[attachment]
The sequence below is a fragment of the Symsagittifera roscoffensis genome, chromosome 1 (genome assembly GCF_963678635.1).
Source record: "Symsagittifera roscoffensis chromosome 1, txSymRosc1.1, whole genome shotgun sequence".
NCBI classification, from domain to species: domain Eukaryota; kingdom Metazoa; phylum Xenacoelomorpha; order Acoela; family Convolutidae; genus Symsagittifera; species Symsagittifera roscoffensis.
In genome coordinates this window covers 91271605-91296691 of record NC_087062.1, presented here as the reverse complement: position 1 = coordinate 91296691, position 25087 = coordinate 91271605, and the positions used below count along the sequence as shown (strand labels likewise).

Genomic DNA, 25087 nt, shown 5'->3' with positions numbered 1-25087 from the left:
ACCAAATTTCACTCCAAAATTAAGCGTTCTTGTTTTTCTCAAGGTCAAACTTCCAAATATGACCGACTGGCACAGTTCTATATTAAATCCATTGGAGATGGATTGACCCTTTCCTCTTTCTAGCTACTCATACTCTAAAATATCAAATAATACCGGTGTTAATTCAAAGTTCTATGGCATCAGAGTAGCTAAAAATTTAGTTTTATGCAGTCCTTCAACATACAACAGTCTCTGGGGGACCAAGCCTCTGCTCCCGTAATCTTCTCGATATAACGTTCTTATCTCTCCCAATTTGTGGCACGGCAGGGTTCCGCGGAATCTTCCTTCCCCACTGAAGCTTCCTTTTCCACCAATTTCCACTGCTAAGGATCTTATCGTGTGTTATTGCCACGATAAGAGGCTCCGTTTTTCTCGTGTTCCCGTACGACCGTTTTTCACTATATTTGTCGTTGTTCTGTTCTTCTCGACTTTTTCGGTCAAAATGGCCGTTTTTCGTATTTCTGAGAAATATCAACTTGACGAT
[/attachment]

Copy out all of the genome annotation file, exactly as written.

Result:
The sequence below is a fragment of the Symsagittifera roscoffensis genome, chromosome 1 (genome assembly GCF_963678635.1).
Source record: "Symsagittifera roscoffensis chromosome 1, txSymRosc1.1, whole genome shotgun sequence".
NCBI classification, from domain to species: domain Eukaryota; kingdom Metazoa; phylum Xenacoelomorpha; order Acoela; family Convolutidae; genus Symsagittifera; species Symsagittifera roscoffensis.
In genome coordinates this window covers 91271605-91296691 of record NC_087062.1, presented here as the reverse complement: position 1 = coordinate 91296691, position 25087 = coordinate 91271605, and the positions used below count along the sequence as shown (strand labels likewise).

Genomic DNA, 25087 nt, shown 5'->3' with positions numbered 1-25087 from the left:
ACCAAATTTCACTCCAAAATTAAGCGTTCTTGTTTTTCTCAAGGTCAAACTTCCAAATATGACCGACTGGCACAGTTCTATATTAAATCCATTGGAGATGGATTGACCCTTTCCTCTTTCTAGCTACTCATACTCTAAAATATCAAATAATACCGGTGTTAATTCAAAGTTCTATGGCATCAGAGTAGCTAAAAATTTAGTTTTATGCAGTCCTTCAACATACAACAGTCTCTGGGGGACCAAGCCTCTGCTCCCGTAATCTTCTCGATATAACGTTCTTATCTCTCCCAATTTGTGGCACGGCAGGGTTCCGCGGAATCTTCCTTCCCCACTGAAGCTTCCTTTTCCACCAATTTCCACTGCTAAGGATCTTATCGTGTGTTATTGCCACGATAAGAGGCTCCGTTTTTCTCGTGTTCCCGTACGACCGTTTTTCACTATATTTGTCGTTGTTCTGTTCTTCTCGACTTTTTCGGTCAAAATGGCCGTTTTTCGTATTTCTGAGAAATATCAACTTGACGAT